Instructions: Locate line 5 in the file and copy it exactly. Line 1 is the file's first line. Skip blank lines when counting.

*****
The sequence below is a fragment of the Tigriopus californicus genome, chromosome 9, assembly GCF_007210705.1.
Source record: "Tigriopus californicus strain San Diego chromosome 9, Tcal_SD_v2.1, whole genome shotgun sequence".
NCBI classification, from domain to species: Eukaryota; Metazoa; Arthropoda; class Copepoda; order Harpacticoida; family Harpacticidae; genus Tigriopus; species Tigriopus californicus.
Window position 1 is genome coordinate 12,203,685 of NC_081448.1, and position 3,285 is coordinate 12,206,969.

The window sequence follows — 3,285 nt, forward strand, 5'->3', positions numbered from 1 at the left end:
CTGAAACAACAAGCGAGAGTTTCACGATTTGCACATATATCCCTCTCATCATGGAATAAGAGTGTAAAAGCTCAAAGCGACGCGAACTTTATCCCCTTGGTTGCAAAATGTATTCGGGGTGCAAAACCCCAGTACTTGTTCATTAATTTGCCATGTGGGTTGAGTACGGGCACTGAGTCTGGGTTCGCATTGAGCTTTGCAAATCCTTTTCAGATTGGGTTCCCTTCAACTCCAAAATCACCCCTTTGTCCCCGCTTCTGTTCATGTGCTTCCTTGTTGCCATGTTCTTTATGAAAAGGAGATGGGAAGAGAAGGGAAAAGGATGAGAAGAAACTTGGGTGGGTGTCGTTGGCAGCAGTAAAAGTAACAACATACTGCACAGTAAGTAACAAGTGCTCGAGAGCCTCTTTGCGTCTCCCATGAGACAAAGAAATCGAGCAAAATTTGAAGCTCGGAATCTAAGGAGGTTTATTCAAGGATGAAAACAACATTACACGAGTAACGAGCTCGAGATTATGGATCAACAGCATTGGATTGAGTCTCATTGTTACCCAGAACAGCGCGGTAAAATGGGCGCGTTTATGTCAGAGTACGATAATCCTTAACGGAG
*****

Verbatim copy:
The window sequence follows — 3,285 nt, forward strand, 5'->3', positions numbered from 1 at the left end: